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a group of reporters approached the general with the request that perhaps he might give them one of several immutable economic truisms that he had gathered from his long years of economic study...

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This brought its use and the idea into mainstream popularity.

In the sciences, TANSTAAFL means that the universe as a whole is ultimately a closed system.

"There ain't no such thing as a free lunch" (alternatively, "There is no such thing as a free lunch" or other variants) is a popular adage communicating the idea that it is impossible to get something for nothing.

The acronyms TANSTAAFL, TINSTAAFL, and TNSTAAFL, are also used.

TANSTAAFL, on the other hand, indicates an acknowledgement that in reality a person or a society cannot get "something for nothing".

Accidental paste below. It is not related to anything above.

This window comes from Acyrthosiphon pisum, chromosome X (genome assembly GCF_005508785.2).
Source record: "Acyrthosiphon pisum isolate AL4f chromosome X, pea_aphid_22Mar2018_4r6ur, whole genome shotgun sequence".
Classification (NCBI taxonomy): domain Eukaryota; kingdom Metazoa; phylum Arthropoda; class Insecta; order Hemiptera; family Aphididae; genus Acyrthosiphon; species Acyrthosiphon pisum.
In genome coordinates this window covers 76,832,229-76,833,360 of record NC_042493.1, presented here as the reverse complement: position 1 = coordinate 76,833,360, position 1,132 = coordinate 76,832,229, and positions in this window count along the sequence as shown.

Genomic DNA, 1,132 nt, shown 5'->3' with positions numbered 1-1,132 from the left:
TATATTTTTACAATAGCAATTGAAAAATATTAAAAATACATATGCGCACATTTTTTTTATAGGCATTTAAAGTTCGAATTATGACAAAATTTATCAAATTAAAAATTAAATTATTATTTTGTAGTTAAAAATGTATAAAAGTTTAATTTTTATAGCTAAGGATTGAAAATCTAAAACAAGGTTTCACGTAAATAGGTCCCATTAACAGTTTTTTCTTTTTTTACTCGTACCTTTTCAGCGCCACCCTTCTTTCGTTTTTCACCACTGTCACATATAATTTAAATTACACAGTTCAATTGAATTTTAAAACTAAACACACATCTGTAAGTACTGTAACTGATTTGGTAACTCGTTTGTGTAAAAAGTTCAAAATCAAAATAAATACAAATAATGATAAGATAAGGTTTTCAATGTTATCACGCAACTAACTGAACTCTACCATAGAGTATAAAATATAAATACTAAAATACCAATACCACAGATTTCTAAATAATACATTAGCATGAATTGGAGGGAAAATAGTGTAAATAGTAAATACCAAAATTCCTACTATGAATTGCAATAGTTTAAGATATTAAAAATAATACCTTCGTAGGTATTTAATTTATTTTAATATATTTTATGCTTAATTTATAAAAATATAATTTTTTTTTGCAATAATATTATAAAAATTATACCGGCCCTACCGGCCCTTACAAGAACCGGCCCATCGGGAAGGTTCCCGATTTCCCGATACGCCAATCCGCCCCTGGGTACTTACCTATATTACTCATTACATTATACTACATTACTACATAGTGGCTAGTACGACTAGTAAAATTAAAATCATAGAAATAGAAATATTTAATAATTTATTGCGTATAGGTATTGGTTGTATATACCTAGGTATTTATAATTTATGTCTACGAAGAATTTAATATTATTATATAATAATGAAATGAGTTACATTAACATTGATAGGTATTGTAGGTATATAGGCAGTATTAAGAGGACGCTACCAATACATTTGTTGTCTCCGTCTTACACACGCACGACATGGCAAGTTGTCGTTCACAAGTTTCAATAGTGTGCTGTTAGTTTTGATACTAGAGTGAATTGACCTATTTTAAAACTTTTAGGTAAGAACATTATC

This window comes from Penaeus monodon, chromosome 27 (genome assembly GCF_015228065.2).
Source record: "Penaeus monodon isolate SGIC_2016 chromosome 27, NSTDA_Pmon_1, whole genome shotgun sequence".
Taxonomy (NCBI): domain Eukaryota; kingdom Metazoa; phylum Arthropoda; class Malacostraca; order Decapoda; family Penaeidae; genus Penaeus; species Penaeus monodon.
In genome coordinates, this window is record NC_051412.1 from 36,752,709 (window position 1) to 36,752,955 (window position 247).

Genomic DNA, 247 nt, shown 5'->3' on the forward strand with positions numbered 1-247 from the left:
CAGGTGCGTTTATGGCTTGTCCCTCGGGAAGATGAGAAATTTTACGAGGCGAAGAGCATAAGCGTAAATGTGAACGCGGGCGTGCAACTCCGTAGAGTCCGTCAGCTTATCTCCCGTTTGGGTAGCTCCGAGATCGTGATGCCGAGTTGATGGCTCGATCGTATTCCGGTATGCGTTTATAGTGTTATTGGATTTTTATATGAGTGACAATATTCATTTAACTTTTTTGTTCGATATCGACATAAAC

Even if something appears to be free, there is always a cost to the person or to society as a whole, although that may be a hidden cost or an externality.

In 1945, "There ain't no such thing as a free lunch" appeared in the Columbia Law Review, and "there is no free lunch" appeared in a 1942 article in the Oelwein Daily Register (in a quote attributed to economist Harley L. The 19 sources use the phrase in relating a fable about a king (Nebuchadnezzar in Dos Utt's retelling) seeking advice from his economic advisors.

Morrow's retelling, which claims to derive from an earlier editorial reported to be non-existent, but closely follows the story as related in the earlier article in the El Paso Herald-Post, differs from Dos Utt's in that the ruler asks for ever-simplified advice following their original "eighty-seven volumes of six hundred pages" as opposed to a simple failure to agree on "any major remedy".

It was the institution of the "free lunch" I had struck.

You paid for a drink and got as much as you wanted to eat.

(See Free rider problem and Tragedy of the commons).